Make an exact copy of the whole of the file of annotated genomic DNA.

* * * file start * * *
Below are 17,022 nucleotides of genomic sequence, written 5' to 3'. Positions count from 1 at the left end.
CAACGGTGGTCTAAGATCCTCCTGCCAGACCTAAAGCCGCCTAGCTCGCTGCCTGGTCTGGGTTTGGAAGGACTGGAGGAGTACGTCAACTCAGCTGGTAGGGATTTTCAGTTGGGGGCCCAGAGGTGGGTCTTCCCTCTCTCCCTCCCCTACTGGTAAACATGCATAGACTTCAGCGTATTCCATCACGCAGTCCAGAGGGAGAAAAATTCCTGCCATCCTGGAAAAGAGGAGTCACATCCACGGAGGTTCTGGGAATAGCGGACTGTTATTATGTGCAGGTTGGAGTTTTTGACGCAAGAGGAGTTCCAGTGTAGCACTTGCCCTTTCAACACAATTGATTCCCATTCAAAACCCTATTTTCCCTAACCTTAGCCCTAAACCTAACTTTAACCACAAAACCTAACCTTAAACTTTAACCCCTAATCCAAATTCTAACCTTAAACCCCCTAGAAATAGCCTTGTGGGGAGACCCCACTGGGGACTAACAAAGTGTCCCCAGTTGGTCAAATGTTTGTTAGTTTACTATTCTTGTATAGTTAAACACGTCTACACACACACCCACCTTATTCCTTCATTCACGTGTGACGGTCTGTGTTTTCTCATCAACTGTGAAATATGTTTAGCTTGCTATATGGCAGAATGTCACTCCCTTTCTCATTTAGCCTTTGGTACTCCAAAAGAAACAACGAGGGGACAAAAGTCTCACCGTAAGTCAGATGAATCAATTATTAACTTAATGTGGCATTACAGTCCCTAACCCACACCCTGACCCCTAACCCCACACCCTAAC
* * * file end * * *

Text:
Below are 17,022 nucleotides of genomic sequence, written 5' to 3'. Positions count from 1 at the left end.
CAACGGTGGTCTAAGATCCTCCTGCCAGACCTAAAGCCGCCTAGCTCGCTGCCTGGTCTGGGTTTGGAAGGACTGGAGGAGTACGTCAACTCAGCTGGTAGGGATTTTCAGTTGGGGGCCCAGAGGTGGGTCTTCCCTCTCTCCCTCCCCTACTGGTAAACATGCATAGACTTCAGCGTATTCCATCACGCAGTCCAGAGGGAGAAAAATTCCTGCCATCCTGGAAAAGAGGAGTCACATCCACGGAGGTTCTGGGAATAGCGGACTGTTATTATGTGCAGGTTGGAGTTTTTGACGCAAGAGGAGTTCCAGTGTAGCACTTGCCCTTTCAACACAATTGATTCCCATTCAAAACCCTATTTTCCCTAACCTTAGCCCTAAACCTAACTTTAACCACAAAACCTAACCTTAAACTTTAACCCCTAATCCAAATTCTAACCTTAAACCCCCTAGAAATAGCCTTGTGGGGAGACCCCACTGGGGACTAACAAAGTGTCCCCAGTTGGTCAAATGTTTGTTAGTTTACTATTCTTGTATAGTTAAACACGTCTACACACACACCCACCTTATTCCTTCATTCACGTGTGACGGTCTGTGTTTTCTCATCAACTGTGAAATATGTTTAGCTTGCTATATGGCAGAATGTCACTCCCTTTCTCATTTAGCCTTTGGTACTCCAAAAGAAACAACGAGGGGACAAAAGTCTCACCGTAAGTCAGATGAATCAATTATTAACTTAATGTGGCATTACAGTCCCTAACCCACACCCTGACCCCTAACCCCACACCCTAAC